As an indie artist, you most likely don’t have that much money available. You want to make money by distributing your music as it’s your passion and what you want to focus your life on. Unfortunately, the digital distribution world is not completely free of charge. If you want to achieve something, you’ll always have to invest a little. However, some digital distribution companies request no fees from your at all. Let’s look at a comparison between different services.
Distribution Per Artist
Some digital distribution companies charge a fee per artist but offer unlimited releases. If you’re a solo artist or a duo, you can put your tunes in to the world via DistroKid, Ditto, Horus, or Songtradr. Ditto would be the cheapest, only wanting $ 19 from a single artist per year, while two would be at $29. DistroKid, Horus as well as Songtradr would be slightly more expensive with up to $ 20, however, Songtradr charges a whopping distribution fee of $ 63,70, and of course, the fees rise with each further artist at the respective digital distribution companies. None of them takes a commission unless you wish for label services from Horus. Horus would then deduct a 20 % commission from your royalties. Songtradr only takes zero commission from you with a subscription, else it’d be 10 %.
Ditto might not charge the highest distribution fees but doesn’t have such a splendid reputation among digital distribution companies. They do have a good marketing department, but then there’ve been a lot of complaints that Ditto wouldn’t pay their artists.
Distribution Per Release
If you are not on your own as an indie artist and have your own little band, distribution fees per artist of each song seem a little ineffective. Fortunately, there are digital distribution companies that charge distribution fees only per song/single as well as per album. For example, CD Baby, Spinnup, and Tune Core all charge $ 9.95 or respectively $ 9.99 for each single you’d like to have distributed. Distribution fees for albums range up to $ 39.99, whereas CD Baby is the cheapest of them. But contrary to the other two, CD Baby takes a commission of 9 % from your royalties. It should also be important to note that CD Baby has grown more into a corporate digital distribution company. In 2020 more artists decided to take the route of digital distribution and CD Baby was obviously completely overwhelmed. There have also been some problems with the rates artists received from Spotify streams.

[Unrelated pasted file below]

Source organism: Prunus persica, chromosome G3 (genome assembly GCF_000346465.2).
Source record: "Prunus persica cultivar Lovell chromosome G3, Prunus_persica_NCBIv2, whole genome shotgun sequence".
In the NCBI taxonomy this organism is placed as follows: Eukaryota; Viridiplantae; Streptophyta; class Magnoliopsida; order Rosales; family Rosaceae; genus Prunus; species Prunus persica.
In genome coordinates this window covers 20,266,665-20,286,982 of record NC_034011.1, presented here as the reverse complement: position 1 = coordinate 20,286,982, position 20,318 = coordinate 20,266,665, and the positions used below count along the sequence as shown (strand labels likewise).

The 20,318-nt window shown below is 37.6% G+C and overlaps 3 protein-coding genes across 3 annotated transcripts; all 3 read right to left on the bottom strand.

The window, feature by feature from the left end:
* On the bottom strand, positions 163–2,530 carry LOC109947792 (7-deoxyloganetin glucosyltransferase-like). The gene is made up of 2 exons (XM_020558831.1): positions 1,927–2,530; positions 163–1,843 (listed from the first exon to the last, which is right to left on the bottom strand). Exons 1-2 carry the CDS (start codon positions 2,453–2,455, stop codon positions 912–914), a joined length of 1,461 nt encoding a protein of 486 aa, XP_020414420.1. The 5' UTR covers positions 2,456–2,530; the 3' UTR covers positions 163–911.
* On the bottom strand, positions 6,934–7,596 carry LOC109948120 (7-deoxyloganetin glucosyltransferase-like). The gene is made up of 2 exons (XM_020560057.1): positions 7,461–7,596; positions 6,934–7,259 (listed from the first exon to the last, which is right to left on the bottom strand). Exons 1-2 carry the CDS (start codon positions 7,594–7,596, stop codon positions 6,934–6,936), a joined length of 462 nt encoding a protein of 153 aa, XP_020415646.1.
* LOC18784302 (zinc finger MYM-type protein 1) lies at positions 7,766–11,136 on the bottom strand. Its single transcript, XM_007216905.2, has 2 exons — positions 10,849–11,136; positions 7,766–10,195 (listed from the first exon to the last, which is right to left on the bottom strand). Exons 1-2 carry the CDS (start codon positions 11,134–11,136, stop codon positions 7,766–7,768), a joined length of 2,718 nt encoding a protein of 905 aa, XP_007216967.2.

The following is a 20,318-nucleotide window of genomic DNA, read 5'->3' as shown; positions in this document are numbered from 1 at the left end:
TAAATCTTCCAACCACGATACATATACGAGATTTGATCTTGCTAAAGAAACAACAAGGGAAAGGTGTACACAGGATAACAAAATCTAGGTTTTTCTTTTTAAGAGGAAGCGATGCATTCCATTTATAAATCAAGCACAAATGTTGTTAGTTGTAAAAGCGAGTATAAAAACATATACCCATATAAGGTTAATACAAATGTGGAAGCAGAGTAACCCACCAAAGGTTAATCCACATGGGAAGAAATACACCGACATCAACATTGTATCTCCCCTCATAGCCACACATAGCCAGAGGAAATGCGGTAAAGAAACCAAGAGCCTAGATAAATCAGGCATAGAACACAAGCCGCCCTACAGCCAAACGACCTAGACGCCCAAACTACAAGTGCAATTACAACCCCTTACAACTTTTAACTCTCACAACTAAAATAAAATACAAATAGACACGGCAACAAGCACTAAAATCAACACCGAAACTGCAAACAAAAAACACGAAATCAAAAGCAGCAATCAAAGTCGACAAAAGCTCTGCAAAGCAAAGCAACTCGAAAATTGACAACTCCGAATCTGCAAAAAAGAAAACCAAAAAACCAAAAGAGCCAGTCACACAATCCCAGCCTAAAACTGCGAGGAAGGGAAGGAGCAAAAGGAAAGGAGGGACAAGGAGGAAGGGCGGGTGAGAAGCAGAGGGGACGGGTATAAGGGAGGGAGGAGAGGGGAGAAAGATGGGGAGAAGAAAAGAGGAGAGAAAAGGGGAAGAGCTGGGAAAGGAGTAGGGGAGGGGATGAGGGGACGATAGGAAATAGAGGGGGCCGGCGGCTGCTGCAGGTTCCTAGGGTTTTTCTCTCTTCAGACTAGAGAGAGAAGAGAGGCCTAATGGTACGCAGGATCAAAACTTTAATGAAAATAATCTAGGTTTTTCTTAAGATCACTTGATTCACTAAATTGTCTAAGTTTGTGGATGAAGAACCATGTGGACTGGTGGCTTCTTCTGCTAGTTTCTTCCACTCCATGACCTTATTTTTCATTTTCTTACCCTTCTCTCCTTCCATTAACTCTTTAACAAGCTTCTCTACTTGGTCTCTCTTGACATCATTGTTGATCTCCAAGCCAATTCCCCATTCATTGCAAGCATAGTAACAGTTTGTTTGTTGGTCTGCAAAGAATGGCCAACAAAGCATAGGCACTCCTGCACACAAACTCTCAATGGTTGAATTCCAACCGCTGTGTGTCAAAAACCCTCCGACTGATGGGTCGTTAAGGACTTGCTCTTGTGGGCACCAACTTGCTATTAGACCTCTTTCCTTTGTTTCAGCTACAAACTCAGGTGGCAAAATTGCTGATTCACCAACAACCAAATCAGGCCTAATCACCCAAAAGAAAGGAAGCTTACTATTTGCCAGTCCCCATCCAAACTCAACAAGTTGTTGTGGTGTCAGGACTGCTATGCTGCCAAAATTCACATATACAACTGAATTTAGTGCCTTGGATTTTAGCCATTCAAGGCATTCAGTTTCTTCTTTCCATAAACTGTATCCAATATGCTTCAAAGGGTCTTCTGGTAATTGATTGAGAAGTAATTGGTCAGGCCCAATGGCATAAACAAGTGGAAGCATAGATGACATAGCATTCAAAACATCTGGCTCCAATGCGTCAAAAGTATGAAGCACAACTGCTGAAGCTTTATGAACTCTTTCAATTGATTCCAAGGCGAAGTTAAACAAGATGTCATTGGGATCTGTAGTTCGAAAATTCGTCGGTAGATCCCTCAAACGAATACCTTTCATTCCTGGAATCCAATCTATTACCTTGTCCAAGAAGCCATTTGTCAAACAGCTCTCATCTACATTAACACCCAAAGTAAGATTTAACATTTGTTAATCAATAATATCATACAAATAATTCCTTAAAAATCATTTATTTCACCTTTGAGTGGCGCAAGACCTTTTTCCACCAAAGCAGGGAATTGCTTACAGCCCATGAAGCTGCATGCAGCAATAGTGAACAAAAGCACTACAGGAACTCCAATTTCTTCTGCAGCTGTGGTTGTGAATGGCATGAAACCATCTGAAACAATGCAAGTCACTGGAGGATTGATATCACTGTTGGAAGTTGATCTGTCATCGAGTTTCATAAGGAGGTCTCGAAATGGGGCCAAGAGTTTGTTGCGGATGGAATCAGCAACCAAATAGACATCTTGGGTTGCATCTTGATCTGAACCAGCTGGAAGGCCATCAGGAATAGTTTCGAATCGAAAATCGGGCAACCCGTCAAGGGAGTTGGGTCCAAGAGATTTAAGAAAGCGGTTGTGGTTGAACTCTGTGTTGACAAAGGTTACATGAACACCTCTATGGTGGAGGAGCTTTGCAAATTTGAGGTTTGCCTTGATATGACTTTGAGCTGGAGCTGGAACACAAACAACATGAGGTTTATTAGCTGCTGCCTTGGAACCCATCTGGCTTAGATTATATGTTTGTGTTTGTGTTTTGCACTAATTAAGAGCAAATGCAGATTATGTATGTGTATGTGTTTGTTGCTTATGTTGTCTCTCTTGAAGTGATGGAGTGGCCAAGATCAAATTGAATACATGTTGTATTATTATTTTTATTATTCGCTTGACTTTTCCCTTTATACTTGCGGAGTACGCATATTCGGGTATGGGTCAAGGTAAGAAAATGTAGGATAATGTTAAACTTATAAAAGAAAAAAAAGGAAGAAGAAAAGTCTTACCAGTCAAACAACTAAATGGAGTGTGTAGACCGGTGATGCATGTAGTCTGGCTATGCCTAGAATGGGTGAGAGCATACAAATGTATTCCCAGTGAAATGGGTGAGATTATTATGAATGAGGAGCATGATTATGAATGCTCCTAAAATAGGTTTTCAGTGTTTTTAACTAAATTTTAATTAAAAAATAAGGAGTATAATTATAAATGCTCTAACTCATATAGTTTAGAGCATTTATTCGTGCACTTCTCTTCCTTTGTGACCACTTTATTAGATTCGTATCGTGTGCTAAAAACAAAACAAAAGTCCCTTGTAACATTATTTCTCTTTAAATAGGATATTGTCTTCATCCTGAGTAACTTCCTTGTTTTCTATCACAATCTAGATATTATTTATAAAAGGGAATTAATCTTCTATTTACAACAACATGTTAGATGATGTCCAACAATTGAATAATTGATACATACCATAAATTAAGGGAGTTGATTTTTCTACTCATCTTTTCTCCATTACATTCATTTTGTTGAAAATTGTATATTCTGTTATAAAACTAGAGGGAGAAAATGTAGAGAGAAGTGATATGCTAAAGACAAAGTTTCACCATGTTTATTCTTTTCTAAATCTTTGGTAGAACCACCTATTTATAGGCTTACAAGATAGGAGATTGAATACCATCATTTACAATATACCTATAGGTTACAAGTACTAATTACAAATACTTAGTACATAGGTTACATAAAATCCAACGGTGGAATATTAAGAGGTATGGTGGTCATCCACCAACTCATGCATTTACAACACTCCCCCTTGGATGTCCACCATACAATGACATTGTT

The only digital distribution company that charges according to the number of songs you want them to distribute, is Route Note. It’s $ 10 for just one song and $ 20 for up to six songs. They charge a little less, the more songs you forward to them for distribution. For more than 18 songs they charge $ 30 distribution fees and if you have more than that it’s $ 45. On the upside, you get your royalties with 0 % commission and there are no hidden fees. In fact, Route Note tends to push you as an artist without you even knowing. Once certain songs catch on, playlist editors are being targeted by them.